Get access to everything we publish when you sign up for Outside+.
Race director Megan Finnesy, 47, of Durango, Colorado, is equal parts benevolent and bodacious. She spent three long years working toward an event permit for an ultra trail race in the rugged San Juan Mountains. Through her perseverance, she finally received the permit for the Double Dirty 30 in Silverton, Colorado, held last September. While working through copious race details with forest rangers, she also dreamed of raising money for her favorite non-profit organization, Big Brothers Big Sisters (BBBS) of Southwest Colorado.
Her leap to race directing was premeditated. “I wanted to be an event coordinator, but couldn’t find a job because I didn’t have any experience,” she recalls. But her love of mountainous singletrack and knack for juggling miniscule details guided her.
Now, she’s the director of the popular Dirty 30 (50K and 12-miler) in Golden, Colorado, currently in its eighth year. The Dirty 30 is known for long, steep climbs, fast descents and rocky scrambles, and features special awards (“Bloodiest Finisher”) and live music at the finish line.
“I love this race. The course is brutal, but it’s also gorgeous and super well marked,” says Boulder athlete Sarah Black, a 2015 finisher. “[Megan] is wonderfully organized and that is reflected in the event, with its great support, and wonderful volunteers.”
Finnesy attributes much of her life path to her college friend Dale Garland, the long-time race director of the legendary Hardrock 100-Mile Endurance Run. Back in 2008, Finnesy managed Hardrock’s Cunningham aid station, and has since paced runners, captained other aid stations and once even donned a coconut bikini top and floral lei at the Chapman aid station to boost the morale of spaghetti-legged runners.
“Dale has been my main mentor as a race director,” says Finnesy. “I admire and respect him, as managing Hardrock is epic.”
“When I first got into this run-organizing thing, I relied on Merilee O’Neal [the former RD at Leadville] to mentor me,” says Garland. “So I look at it as paying it forward when Megan asks for advice or help. Now, Megan is one of the most energetic and conscientious young RDs we have in our sport.”
Boulder-born and raised, Finnesy had a soulful connection to nature from a young age, climbing 13,916-foot Mount Meeker at age 12. In the ensuing years, her diverse outdoor interests included running for hours in the Colorado mountains. In 2008 she tackled Colorado’s multi-day, point-to-point Trans Rockies Race, which ignited her ultrarunning passion. Trim and muscular with blonde hair styled into a tidy ponytail, she has blue eyes that twinkle behind dainty eyeglasses, giving her a scholarly yet athletic look.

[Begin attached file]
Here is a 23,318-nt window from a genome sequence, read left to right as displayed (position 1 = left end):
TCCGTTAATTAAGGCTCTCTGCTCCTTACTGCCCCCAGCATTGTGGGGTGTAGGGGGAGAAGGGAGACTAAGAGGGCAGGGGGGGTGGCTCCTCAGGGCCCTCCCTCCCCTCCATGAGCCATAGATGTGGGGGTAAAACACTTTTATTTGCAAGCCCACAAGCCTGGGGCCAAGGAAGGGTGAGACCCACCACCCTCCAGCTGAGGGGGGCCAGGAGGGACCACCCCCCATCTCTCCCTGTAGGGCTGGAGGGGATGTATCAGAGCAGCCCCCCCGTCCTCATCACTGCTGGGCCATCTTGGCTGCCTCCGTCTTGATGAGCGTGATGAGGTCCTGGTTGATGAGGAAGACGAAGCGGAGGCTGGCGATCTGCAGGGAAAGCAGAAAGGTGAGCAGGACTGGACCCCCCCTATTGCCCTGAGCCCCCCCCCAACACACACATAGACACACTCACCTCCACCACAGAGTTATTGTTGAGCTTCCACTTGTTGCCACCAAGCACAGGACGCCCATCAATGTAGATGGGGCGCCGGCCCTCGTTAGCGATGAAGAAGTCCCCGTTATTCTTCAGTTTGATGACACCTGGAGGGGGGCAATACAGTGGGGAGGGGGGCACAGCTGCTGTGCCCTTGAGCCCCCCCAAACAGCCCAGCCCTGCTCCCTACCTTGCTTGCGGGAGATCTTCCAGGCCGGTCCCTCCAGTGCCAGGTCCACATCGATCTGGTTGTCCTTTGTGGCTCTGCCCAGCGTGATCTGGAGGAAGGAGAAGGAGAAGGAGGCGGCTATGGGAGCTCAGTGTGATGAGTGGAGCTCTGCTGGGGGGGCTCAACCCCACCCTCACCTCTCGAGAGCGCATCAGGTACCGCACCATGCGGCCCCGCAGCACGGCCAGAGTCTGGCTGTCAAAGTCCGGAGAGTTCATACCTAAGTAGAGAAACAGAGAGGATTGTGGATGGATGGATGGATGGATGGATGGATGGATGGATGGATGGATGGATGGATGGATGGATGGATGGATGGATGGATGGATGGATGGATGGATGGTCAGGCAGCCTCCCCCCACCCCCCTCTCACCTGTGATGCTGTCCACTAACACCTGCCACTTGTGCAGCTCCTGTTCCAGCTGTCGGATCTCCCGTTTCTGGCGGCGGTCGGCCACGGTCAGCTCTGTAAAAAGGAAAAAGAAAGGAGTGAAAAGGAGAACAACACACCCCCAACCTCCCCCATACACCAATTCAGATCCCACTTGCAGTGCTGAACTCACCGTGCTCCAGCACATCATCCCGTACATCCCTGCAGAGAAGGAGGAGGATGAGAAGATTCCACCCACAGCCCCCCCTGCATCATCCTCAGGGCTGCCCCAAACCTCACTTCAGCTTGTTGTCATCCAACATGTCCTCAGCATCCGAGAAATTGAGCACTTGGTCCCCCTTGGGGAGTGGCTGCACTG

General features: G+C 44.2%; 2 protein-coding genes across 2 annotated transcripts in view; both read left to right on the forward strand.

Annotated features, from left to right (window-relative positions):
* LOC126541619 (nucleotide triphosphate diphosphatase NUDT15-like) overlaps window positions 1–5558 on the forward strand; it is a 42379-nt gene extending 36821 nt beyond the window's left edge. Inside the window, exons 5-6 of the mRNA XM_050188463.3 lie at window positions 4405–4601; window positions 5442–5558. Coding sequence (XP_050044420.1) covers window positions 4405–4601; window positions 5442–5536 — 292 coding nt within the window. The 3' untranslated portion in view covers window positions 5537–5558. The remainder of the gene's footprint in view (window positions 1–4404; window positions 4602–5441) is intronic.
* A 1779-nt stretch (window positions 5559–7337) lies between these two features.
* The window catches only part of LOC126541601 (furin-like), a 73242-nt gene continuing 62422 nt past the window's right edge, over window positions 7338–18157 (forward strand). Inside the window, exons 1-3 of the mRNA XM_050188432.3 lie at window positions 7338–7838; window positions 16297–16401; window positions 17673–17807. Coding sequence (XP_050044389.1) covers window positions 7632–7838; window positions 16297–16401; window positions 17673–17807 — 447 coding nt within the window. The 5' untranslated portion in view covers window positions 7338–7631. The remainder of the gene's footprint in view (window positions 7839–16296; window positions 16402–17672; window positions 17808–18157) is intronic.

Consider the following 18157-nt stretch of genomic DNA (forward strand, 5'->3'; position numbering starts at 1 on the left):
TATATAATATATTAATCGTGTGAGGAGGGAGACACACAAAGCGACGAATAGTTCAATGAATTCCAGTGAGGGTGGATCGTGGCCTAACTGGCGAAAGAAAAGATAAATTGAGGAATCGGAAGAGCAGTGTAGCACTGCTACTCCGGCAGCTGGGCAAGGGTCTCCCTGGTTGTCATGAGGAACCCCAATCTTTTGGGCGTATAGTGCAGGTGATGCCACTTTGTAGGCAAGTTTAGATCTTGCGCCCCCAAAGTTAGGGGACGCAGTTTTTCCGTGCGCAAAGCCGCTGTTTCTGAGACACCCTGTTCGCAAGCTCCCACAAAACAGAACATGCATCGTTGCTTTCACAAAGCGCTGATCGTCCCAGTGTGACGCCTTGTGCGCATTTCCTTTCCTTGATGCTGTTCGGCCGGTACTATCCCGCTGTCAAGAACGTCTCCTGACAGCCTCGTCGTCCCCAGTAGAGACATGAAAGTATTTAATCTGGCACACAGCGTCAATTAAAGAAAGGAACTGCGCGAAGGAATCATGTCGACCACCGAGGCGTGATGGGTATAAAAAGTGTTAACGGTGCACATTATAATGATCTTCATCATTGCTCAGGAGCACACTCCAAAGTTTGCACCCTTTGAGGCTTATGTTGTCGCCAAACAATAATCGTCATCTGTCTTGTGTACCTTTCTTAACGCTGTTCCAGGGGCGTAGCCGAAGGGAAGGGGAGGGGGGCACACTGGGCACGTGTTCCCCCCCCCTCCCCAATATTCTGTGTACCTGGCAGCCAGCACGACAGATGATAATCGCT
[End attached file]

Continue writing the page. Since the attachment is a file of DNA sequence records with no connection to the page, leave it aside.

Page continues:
It’s not just miles and race logistics that Finnesy pursues. “Giving back to our communities is essential,” she says. She once mentored a young girl from BBBS, and fondly remembers taking her “little” up Engineer Mountain, “a very technical trail most adults won’t tackle.”
Double Dirty 30 runners are asked to either do trail work on the course or fund raise for BBBS. In this year’s inaugural race, 33 runners raised a combined $13,000 for the organization. Says Anita Carpenter, the executive director of BBBS, “All of the funds raised have gone directly into one-to-one mentoring. BBBS is serving a new elementary school this year and that’s thanks to Megan’s runners.”
What I’ve Learned
I directed the first Dirty 30 in Golden Gate Canyon State Park in 2009. I had absolutely no idea what I was doing, and it was so stressful that I swore I would never do it again. But a runner named David Wilcox came up to me at the finish line and handed me $75 cash to cover his entry fee the following year. He said it was the best course he’d ever run. I am pretty sure that I would not have put it on again if he hadn’t done that.
For me a great race must be a single loop course in big mountains. It must be difficult, include mostly singletrack trails and spectacular scenery, and involve an element of community service.
Trail ultrarunners are a select group of driven, conscientious, supportive and generous people. They inspire me to aim for new heights and make me want to tackle more.
“Go big or go home” is a phrase that speaks to me. The fundraising aspect of Double Dirty 30 allows runners to achieve more than they thought possible. We provide tools and tips on the website to help runners achieve their fundraising goals.
I serve pickle juice at my Dirty 30 aid stations because it’s a great source of salt and perfect for a hot day.
When I found I was moved from the waitlist to the runners list for the 2012 Hardrock just three weeks before the race, I had to put in some tough final miles. I decided then and there to make my Hardrock attempt about something bigger than just my personal desire to complete the race. I sent letters to friends and family asking them to support my Hardrock journey by making a donation to BBBS. In just two weeks, we raised $2,500.
Runners at my two races have completed 801 man-hours of trail work. I have organized and led trail work in both Golden and Silverton. In 2017 I am organizing a “trail-boss” training program, so we can have more leaders.
I am sure I spend over 1,000 hours planning, organizing and promoting each race per year. I am always wearing my race director hat. It is constantly about building relationships, informing, learning, researching. When I think I have it all figured out, it